blendedissue that exhibits public health, political economy, and morality di-
mensions depending on successful interest group framing. Taking Studlars con-
tribution as a point of departure, this article has two primary goals. First, it ana-
lyzes key developments in U.S. tobacco control policy since 2009, a year that
witnessed the passage of the most significant antismoking legislation in decades.
Second, it examines the strategies and content of antitobacco advocacy on the part
of two government agencies (the Food and Drug Administration and the Centers
for Disease Control)and two advocacy groups (the Campaign for TobaccoFree
Kids and the Truth Initiative)from 2009 to 2018.
Studlar (2008)concludes by questioning whether the next era of tobacco control
will feature a focus on neoprohibitionism or harm reduction. This article utilizes
annual reports, fact sheets, press releases, policy papers, advertising and social
media campaigns, and other resources to evaluate the content of modern anti-
tobacco advocacy. In the case of the Truth Initiative, the article relies on annual
reports from 2010 to 2017 and the campaigns online Vault resource, which contains
links to 50 articles, 220 facts, 10 videos, and a variety of other resources, to evaluate
its approach to antitobacco advocacy. Consistent with some of Studlars pre-
dictions, the results show that government agencies have moved in a harm re-
duction direction that is more regulatory in nature, while nongovernmental groups
continue to use the language of denormalization and morality. Much of the re-
search in the field of tobacco control focuses on the effectiveness of various cam-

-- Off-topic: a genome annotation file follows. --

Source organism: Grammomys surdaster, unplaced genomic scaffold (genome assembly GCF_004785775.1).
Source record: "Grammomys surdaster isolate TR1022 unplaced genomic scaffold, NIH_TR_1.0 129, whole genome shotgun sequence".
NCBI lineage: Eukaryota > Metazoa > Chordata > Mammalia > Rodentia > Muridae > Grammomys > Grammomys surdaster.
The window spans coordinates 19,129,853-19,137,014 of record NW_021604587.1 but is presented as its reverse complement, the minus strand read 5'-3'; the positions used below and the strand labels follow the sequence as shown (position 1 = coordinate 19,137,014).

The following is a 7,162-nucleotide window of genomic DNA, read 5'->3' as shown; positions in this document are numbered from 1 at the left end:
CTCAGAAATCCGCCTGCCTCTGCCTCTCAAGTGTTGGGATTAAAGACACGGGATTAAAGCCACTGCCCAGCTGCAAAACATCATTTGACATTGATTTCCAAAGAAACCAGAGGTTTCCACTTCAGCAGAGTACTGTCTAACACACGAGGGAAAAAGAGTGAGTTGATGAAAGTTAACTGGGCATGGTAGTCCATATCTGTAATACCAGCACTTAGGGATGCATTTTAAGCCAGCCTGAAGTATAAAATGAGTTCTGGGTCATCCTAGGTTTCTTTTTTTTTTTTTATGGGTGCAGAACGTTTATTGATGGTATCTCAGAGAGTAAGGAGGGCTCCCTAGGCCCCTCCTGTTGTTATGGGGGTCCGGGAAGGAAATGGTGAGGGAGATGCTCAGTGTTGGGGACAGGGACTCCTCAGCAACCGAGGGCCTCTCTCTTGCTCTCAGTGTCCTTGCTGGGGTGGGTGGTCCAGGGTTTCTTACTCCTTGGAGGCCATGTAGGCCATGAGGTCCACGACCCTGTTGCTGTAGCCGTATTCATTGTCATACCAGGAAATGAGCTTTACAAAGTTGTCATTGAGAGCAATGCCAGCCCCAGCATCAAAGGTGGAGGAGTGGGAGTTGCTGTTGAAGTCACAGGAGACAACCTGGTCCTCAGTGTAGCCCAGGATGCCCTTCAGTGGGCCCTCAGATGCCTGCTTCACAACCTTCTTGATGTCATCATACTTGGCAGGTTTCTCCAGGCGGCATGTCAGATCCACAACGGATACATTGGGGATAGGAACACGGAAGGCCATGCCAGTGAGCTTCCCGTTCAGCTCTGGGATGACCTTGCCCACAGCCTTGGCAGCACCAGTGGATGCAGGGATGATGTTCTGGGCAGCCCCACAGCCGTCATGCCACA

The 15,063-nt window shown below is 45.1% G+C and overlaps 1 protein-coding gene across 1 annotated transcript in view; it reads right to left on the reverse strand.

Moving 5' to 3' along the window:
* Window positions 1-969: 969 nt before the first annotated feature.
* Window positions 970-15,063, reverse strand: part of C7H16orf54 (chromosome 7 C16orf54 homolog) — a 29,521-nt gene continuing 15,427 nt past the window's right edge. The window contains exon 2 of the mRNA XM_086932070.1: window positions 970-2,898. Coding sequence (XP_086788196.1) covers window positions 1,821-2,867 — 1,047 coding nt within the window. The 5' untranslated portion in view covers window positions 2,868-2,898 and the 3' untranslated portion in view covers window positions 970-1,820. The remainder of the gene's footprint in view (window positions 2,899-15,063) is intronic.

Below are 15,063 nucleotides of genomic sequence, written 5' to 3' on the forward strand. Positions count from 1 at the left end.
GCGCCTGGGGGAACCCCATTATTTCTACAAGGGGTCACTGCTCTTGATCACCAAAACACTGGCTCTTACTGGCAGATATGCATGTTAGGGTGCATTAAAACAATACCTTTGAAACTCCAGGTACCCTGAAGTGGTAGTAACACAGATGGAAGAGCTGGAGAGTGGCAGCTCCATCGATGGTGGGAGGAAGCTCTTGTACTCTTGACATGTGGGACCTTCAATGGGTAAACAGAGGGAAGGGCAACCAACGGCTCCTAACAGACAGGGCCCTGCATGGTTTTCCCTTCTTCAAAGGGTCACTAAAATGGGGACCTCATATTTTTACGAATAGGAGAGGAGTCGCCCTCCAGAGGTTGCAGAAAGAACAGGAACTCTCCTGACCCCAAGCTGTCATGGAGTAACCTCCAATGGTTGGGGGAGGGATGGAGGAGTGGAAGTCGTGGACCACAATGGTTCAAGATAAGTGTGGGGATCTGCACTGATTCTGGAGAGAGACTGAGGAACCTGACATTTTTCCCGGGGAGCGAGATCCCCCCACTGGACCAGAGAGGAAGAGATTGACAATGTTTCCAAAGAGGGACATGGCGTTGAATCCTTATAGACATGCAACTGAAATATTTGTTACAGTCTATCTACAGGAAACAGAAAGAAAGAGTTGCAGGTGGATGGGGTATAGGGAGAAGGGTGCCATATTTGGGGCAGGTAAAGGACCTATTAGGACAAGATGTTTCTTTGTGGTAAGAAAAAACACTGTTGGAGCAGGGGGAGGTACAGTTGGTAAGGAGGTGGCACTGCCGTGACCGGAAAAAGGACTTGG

paigns and strategies for disparate groups and populations. This study looks in-
stead at the content of the messaging itself, situating antitobacco campaigns within
the relevant policy environment, evaluating similarities and differences between
those campaigns, and assessing the implications for current and future tobacco
control policy. The study begins by briefly reviewing the literature on industry
denormalization and harm reduction.
Industry Denormalization and Harm Reduction in Tobacco Control Policy
Lavack (1999, p. 82)defines tobacco denormalization as all the programs and
actions undertaken to reinforce the fact that tobacco use is not a mainstream or
normal activity in our society.In his seminal article, Studlar (2008)traces the
history of denormalization from the 1950s and 1960s (when he argues tobacco as a
product and smoking as a behavior started to be denormalized)through the 1980s
(when industry denormalization began, which typically takes the form of criticisms
of the tobacco industrys conduct, its responsibility for tobaccorelated death and
disease, and its manipulative or unethical tactics).Social denormalization strat-
egies,on the other hand, include limiting where smoking may take place, how
tobacco products may be sold and advertised, and informing the public about the
dangers of secondhand smoke through media campaigns(Bell, Salmon, Bowers,
Ferraiolo: Messaging and Advocacy in U.S. Tobacco Control Policy 271